|Scientific Name:||Theloderma petilum (Stuart & Heatwole, 2004)|
Philautus petilus Stuart & Heatwole, 2004
|Taxonomic Source(s):||Frost, D.R. 2015. Amphibian Species of the World: an Online Reference. Version 6.0. New York, USA. Available at: http://research.amnh.org/herpetology/amphibia/index.html.|
|Red List Category & Criteria:||Vulnerable B1ab(iii) ver 3.1|
|Assessor(s):||IUCN SSC Amphibian Specialist Group|
|Reviewer(s):||Luedtke, J. & Hobin, L.|
|Contributor(s):||Stuart, B. & Nguyen, T.Q.|
|Facilitator/Compiler(s):||Rowley, J.L., Cutajar, T.|
Listed as Vulnerable as this species has an extent of occurrence (EOO) of only 16,109 km2, is known from four threat-defined locations, and is facing a continuing decline in the quality of parts of its habitat.
|Previously published Red List assessments:|
|Range Description:||This species is currently known only from 600–620 m Asl at two localities in Phongsaly Province, northern Lao PDR (Stuart and Heatwole 2004) and Dien Bien Province, northern Viet Nam (Nguyen et al. 2014). These are unlikely to represent the actual limits of the species' range as similar habitat and elevations to those in its known localities extend into adjacent provinces of both Lao PDR and Viet Nam. Further surveys in these areas may uncover its presence there, therefore its range has been projected beyond known sites to include these areas of suitable habitat. This species' EOO is 16,109 km2, which consists of four threat-defined locations.|
Native:Lao People's Democratic Republic; Viet Nam
|Range Map:||Click here to open the map viewer and explore range.|
|Population:||Nothing is currently known about the size of this species' population except that it is known from only two individuals, each detected in a separate survey (Stuart and Heatwole 2004, Nguyen et al. 2014). It is unclear whether this is due to true rarity or cryptic behaviour, and further research is needed to determine the species' true abundance. Deforestation continues to affect habitat in the species' range (Sodhi et al. 2009), and is very likely causing some declines.|
|Current Population Trend:||Decreasing|
|Habitat and Ecology:||This species is associated with hilly evergreen forest mixed with bamboo, and has been observed in vegetation approximately 1 m above the ground (Stuart and Heatwole 2004, Nguyen et al. 2014). The species' reproductive biology is not known, however it may deposit its eggs in water-filled tree holes, as do many other Theloderma for which the reproductive strategy is known.|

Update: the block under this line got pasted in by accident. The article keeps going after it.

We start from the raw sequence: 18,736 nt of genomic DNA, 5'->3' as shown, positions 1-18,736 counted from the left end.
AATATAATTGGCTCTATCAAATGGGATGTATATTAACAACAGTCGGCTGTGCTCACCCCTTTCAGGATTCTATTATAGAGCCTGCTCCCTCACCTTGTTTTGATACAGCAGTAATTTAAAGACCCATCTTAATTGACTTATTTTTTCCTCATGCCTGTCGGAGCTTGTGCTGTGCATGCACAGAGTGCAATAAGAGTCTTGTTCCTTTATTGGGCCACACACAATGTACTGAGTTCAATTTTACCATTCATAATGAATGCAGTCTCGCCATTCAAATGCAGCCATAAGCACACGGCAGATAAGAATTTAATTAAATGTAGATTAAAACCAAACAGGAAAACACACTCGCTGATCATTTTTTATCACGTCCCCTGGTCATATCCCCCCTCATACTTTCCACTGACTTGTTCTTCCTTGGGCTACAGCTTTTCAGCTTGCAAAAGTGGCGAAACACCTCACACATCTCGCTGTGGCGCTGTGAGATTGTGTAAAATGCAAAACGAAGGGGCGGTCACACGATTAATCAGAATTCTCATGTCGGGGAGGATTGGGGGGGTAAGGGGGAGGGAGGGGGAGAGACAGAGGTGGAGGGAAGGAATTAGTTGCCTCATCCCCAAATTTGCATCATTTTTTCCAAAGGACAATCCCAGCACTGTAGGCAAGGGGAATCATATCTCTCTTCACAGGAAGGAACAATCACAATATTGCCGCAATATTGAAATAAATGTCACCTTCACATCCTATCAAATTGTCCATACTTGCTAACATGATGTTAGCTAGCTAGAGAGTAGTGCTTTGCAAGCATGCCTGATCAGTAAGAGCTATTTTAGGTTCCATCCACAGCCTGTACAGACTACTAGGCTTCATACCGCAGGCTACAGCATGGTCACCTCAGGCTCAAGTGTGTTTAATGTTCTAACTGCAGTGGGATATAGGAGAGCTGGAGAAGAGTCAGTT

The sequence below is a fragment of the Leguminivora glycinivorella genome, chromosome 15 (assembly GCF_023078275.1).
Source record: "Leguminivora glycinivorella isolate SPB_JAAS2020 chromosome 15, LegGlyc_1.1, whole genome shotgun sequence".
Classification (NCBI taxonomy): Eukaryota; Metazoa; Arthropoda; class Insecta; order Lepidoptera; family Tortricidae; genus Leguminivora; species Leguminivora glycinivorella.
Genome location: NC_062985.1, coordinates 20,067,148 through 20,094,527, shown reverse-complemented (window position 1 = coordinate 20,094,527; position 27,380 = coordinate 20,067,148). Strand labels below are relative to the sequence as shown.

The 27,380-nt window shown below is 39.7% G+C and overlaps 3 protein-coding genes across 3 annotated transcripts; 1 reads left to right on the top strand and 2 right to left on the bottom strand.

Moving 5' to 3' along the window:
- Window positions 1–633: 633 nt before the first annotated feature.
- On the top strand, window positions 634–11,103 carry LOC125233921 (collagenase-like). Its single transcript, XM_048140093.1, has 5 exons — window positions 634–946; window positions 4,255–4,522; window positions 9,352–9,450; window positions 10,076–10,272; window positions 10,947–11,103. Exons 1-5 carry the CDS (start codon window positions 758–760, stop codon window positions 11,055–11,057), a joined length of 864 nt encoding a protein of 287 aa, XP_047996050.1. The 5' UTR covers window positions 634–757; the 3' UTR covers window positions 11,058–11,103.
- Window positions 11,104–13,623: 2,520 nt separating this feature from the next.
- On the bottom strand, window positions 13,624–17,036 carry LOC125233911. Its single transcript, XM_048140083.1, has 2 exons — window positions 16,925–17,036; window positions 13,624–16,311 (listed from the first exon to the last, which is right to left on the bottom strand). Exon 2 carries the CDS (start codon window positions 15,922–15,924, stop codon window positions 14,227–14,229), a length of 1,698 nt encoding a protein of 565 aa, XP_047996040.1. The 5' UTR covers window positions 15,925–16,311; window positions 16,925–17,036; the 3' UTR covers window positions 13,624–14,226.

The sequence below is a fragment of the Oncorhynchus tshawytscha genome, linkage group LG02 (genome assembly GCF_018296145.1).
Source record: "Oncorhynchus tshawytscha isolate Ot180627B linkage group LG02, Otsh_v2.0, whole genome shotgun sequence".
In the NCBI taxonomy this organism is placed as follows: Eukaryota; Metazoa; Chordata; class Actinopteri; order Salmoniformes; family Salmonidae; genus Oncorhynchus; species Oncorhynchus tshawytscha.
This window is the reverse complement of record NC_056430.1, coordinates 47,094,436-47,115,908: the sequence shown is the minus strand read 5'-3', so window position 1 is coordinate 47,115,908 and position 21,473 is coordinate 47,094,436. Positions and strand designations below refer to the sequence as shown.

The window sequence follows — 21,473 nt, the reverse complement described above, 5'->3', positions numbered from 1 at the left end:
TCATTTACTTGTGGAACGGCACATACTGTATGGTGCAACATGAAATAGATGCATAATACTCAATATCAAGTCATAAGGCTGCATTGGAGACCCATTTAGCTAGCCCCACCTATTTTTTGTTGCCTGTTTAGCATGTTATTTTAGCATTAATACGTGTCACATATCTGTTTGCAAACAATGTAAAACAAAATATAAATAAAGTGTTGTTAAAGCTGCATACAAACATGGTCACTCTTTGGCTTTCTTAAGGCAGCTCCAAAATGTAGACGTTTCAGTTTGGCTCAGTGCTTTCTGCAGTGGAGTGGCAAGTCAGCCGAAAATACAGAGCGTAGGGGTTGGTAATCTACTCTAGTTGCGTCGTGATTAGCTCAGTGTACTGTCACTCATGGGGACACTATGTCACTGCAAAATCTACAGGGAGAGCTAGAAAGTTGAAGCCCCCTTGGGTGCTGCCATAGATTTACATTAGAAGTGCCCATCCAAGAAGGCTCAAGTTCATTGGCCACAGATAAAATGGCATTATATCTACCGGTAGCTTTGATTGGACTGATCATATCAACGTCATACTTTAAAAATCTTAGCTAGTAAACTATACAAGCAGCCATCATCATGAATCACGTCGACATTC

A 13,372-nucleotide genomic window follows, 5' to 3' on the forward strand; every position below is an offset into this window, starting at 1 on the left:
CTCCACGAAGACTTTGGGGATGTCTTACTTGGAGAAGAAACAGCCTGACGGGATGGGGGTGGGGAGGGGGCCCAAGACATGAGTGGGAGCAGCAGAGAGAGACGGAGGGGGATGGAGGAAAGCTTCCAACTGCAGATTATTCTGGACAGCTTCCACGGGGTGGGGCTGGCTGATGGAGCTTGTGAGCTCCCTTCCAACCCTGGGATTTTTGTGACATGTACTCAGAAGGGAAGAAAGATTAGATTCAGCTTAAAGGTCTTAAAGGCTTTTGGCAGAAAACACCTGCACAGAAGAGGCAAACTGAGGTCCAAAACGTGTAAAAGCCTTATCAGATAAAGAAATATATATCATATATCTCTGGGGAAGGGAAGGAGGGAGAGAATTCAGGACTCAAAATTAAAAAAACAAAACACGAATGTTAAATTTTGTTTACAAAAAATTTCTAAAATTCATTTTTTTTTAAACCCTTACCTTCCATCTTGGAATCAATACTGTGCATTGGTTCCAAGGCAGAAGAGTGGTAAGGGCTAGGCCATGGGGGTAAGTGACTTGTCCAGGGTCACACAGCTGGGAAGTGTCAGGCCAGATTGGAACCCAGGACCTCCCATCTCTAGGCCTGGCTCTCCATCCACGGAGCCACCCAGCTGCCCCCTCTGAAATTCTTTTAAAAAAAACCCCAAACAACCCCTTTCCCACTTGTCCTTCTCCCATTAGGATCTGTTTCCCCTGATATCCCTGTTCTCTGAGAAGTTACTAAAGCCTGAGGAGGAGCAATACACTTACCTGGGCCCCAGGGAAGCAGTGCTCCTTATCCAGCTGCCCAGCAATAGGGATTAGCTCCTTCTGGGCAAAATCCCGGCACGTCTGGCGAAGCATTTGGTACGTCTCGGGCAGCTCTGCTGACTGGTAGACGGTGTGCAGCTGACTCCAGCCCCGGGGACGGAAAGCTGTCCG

|Continuing decline in area, extent and/or quality of habitat:||Yes|
|Movement patterns:||Not a Migrant|
|Use and Trade:||There are no records of this species being utilized.|
|Major Threat(s):||Habitat loss and degradation due to the effects of rapidly expanding agriculture is an ongoing threat to biodiversity throughout Southeast Asia (Sodhi et al. 2009). Recent satellite imagery reveals areas of land cleared for agriculture throughout parts of this species' range. This species has only been observed in forest (Stuart and Heatwole 2004, Nguyen et al. 2014) and is very likely threatened by habitat loss.|
All of this species' known localities are within protected areas; in Laos it is known from Phou Dendin National Biodiversity Conservation Area (Stuart and Heatwole 2004), and in Viet Nam it is known from Muong Nhe Nature Reserve (Nguyen et al. 2014).
Due to its presence in two protected areas and the need for additional information, no conservation recommendations can be made at this point. Therefore, addressing the lack of data is the first step towards ensuring this species' long-term persistence.
Further research on its true distribution, ecology, threats, and the size and trends of its population would inform conservation decisions.
|Citation:||IUCN SSC Amphibian Specialist Group. 2017. Theloderma petilum. The IUCN Red List of Threatened Species 2017: e.T61886A87451658.Downloaded on 18 March 2018.|
|Feedback:||If you see any errors or have any questions or suggestions on what is shown on this page, please provide us with feedback so that we can correct or extend the information provided|